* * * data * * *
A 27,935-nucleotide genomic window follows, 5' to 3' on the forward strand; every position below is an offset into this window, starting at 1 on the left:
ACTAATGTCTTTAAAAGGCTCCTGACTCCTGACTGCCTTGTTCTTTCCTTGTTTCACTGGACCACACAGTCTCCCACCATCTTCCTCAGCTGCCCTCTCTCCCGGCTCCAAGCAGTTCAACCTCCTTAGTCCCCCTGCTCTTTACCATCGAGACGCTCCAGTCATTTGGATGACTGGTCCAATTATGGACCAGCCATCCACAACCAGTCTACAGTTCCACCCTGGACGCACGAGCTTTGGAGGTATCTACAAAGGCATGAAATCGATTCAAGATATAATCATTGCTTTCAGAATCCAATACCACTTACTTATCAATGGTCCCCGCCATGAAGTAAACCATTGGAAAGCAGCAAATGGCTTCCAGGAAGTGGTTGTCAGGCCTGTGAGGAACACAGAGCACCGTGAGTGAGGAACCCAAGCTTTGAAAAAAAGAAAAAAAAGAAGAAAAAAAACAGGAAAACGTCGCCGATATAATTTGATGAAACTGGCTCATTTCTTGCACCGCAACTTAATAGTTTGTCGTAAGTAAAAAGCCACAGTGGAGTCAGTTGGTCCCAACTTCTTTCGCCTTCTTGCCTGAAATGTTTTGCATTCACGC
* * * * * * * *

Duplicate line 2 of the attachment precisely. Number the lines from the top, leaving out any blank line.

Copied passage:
ACTAATGTCTTTAAAAGGCTCCTGACTCCTGACTGCCTTGTTCTTTCCTTGTTTCACTGGACCACACAGTCTCCCACCATCTTCCTCAGCTGCCCTCTCTCCCGGCTCCAAGCAGTTCAACCTCCTTAGTCCCCCTGCTCTTTACCATCGAGACGCTCCAGTCATTTGGATGACTGGTCCAATTATGGACCAGCCATCCACAACCAGTCTACAGTTCCACCCTGGACGCACGAGCTTTGGAGGTATCTACAAAGGCATGAAATCGATTCAAGATATAATCATTGCTTTCAGAATCCAATACCACTTACTTATCAATGGTCCCCGCCATGAAGTAAACCATTGGAAAGCAGCAAATGGCTTCCAGGAAGTGGTTGTCAGGCCTGTGAGGAACACAGAGCACCGTGAGTGAGGAACCCAAGCTTTGAAAAAAAGAAAAAAAAGAAGAAAAAAAACAGGAAAACGTCGCCGATATAATTTGATGAAACTGGCTCATTTCTTGCACCGCAACTTAATAGTTTGTCGTAAGTAAAAAGCCACAGTGGAGTCAGTTGGTCCCAACTTCTTTCGCCTTCTTGCCTGAAATGTTTTGCATTCACGC